Part 8 – From Sinai to Solomon

Israel from space (taken in early 2003)
Israel and the surrounding lands, as seen from space in early 2003.
The white area at the top is the Mount Hermon region, still capped with snow. Israel’s boundary is marked faintly on the map.
(Image by NASA/MODIS and from the Visible Earth.)


Part 8 of the Big Journey is entitled ‘From Sinai to Solomon’. It’s a PDF document illustrated in full colour throughout. Click on the PDF icon below to read or download it:

Outline of contents

“Thus the Lord gave to Israel all the land that he swore to give to their fathers. And they took possession of it, and they settled there.  . . . .  . . . the Lord had given all their enemies into their hands. Not one word of all the good promises that the Lord had made to the house of Israel had failed; all came to pass.” (Joshua 21.43-45)

God’s people were born at the Exodus.  In this session we trace their journey from Sinai through the wilderness and into the Promised Land until King David finally completes the conquest.

Israel’s 40 years in the wilderness were their crucial ‘formative years’. God was readying them for their role in world history – just as children undergo training and discipline to prepare them to take their place in society and be a blessing to it. God showed them His love and holiness; He taught them to obey Him; He trained them to rely on His provision and power.

Their destination was the Promised Land – a fertile well-watered paradise abounding in natural resources (Deuteronomy 8.7-10; 11.9-12), a land “flowing with milk and honey” (Exodus 3.8). It was a new Garden of Eden.

But the Promised Land wasn’t only a paradise. It was a strategic paradise.  It was God’s bridgehead into occupied territory.  From this new garden, God planned to extend His dominion to the four corners of the Earth.  Situated at the crossroads of the world, it was almost at the midpoint of the world’s land-masses, and a bridge between three continents. Consequently it was – and still is – at the centre of history, too. Egyptian, Babylonian, Persian, Assyrian, Greek and Roman empires all controlled it at one stage or another, and it remains a crucible of world conflict to this day.  Michael D. Williams comments: “God’s choice of Canaan as a land for Abraham was intentional and central to the redemptive mission for which Abraham was chosen.  What was important about this particular piece of real estate was its geographic relationship to other lands.  It was a doorway to the world, on the way to everywhere else.”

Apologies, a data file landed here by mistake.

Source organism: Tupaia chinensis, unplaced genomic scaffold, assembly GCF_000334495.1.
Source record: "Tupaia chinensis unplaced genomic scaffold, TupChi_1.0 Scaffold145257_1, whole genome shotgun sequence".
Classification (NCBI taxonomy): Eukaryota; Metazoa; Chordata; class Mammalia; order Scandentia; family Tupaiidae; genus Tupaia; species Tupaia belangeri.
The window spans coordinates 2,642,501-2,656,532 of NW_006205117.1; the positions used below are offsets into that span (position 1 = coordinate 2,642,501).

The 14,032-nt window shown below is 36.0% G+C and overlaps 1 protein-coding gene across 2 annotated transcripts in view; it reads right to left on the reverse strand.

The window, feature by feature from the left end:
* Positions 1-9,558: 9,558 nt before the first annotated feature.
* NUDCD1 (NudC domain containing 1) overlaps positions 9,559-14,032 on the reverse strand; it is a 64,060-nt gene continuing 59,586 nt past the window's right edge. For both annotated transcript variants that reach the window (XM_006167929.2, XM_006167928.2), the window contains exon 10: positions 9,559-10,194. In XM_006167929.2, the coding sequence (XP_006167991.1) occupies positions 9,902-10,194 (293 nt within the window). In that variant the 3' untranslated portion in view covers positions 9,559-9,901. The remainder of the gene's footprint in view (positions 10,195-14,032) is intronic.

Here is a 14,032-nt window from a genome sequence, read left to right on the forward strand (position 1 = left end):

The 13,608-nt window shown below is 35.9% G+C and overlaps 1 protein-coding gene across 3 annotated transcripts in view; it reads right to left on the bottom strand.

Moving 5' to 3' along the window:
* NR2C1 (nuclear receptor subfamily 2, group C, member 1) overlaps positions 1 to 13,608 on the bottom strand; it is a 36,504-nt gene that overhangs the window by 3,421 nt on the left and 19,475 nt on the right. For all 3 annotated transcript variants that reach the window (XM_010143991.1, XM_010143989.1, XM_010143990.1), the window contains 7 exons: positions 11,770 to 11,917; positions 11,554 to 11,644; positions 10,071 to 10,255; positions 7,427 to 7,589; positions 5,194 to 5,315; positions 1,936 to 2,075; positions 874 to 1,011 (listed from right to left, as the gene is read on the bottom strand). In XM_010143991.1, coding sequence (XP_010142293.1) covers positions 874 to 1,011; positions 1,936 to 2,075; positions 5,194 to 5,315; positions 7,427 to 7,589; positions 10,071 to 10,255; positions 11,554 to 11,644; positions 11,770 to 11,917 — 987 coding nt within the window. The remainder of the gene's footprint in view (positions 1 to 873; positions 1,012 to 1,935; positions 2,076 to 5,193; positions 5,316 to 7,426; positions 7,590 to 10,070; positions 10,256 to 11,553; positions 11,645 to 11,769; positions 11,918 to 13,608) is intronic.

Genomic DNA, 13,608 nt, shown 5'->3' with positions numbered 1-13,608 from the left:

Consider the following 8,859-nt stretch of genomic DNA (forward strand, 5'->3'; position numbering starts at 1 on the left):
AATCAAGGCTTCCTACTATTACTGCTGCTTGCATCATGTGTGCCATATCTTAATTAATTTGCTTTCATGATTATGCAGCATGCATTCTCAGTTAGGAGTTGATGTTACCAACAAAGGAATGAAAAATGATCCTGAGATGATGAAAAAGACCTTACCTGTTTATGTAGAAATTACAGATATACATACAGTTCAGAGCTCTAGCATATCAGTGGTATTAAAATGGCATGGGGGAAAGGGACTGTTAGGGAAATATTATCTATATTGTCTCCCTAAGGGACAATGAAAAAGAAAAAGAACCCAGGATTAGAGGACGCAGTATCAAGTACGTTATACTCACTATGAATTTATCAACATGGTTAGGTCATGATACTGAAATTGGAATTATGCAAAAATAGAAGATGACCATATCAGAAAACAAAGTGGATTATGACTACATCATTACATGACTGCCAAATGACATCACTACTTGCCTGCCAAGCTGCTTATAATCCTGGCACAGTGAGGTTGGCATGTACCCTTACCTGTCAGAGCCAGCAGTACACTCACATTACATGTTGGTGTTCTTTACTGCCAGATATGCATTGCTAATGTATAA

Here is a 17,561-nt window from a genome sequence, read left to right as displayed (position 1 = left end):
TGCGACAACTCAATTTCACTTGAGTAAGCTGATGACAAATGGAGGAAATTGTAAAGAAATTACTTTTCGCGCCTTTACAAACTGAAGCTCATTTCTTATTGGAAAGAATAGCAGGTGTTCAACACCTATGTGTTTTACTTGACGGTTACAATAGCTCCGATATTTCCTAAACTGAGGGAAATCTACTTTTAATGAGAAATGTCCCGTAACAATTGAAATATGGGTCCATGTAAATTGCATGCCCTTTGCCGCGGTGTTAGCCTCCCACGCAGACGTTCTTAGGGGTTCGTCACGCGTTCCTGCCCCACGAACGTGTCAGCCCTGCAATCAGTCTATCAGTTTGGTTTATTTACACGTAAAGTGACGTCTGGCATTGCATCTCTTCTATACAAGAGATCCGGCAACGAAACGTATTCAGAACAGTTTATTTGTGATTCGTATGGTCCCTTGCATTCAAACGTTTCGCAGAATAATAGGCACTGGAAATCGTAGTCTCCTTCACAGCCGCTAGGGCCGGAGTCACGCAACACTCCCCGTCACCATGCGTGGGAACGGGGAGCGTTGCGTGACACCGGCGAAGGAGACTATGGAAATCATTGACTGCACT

Before God’s people enter the land, God sets before them the choice of blessing or curse, life or death (Deuteronomy 30.19). If they obey Him they will enjoy the land; if they reject Him, they will be driven out into exile (Leviticus 26.32-39), just as Adam and Eve were expelled from the garden.  Just as Adam and Eve had the life-defining choice between the Tree of Life and the Tree of the Knowledge of Good and Evil, so now Israel is given the life-defining choice of blessing and curse.